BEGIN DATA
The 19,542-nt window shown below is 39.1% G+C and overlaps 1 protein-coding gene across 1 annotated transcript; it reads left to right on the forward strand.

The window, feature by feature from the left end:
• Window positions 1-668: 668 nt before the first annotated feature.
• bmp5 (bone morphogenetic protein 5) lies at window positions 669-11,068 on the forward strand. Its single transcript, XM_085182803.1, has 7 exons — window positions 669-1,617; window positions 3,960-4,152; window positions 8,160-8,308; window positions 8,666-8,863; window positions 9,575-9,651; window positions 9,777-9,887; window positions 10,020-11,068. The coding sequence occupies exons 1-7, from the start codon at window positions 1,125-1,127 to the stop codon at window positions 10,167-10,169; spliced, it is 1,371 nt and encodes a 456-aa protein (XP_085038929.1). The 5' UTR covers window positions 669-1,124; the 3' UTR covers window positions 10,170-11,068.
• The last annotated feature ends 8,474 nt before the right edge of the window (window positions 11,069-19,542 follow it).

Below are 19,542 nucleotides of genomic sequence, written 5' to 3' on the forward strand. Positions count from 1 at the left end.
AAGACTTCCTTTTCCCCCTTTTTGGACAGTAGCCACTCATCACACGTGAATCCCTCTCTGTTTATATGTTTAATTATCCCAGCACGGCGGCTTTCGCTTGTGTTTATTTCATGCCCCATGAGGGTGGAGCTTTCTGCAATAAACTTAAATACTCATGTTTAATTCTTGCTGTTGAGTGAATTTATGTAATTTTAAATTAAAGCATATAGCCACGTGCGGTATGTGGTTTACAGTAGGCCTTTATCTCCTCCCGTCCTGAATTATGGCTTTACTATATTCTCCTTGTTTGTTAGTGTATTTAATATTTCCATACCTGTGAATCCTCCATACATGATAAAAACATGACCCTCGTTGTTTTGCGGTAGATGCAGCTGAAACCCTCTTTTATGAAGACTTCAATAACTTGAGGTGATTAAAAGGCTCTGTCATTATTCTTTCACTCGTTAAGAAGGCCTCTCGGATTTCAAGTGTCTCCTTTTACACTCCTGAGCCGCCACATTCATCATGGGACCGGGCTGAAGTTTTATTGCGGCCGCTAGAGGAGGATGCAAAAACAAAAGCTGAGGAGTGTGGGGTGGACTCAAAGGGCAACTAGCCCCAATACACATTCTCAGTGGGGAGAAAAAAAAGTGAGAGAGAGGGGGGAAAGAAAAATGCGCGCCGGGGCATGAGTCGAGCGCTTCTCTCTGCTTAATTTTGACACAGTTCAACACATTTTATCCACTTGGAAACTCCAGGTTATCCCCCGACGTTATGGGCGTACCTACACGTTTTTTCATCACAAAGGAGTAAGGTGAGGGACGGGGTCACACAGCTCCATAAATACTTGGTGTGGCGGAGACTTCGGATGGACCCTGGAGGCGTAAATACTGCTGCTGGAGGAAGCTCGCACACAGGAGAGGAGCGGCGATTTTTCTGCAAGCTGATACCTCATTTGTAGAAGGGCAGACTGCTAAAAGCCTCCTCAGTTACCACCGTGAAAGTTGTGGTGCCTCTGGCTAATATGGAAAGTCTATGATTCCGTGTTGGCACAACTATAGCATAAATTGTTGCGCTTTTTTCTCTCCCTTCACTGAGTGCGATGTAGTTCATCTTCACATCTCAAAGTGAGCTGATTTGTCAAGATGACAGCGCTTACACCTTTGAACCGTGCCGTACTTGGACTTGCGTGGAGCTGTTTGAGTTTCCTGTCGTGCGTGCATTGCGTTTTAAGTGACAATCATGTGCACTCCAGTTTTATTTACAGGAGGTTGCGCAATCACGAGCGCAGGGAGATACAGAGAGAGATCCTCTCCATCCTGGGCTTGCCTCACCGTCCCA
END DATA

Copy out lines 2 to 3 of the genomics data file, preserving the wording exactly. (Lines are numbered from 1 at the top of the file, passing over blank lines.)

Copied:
The window, feature by feature from the left end:
• Window positions 1-668: 668 nt before the first annotated feature.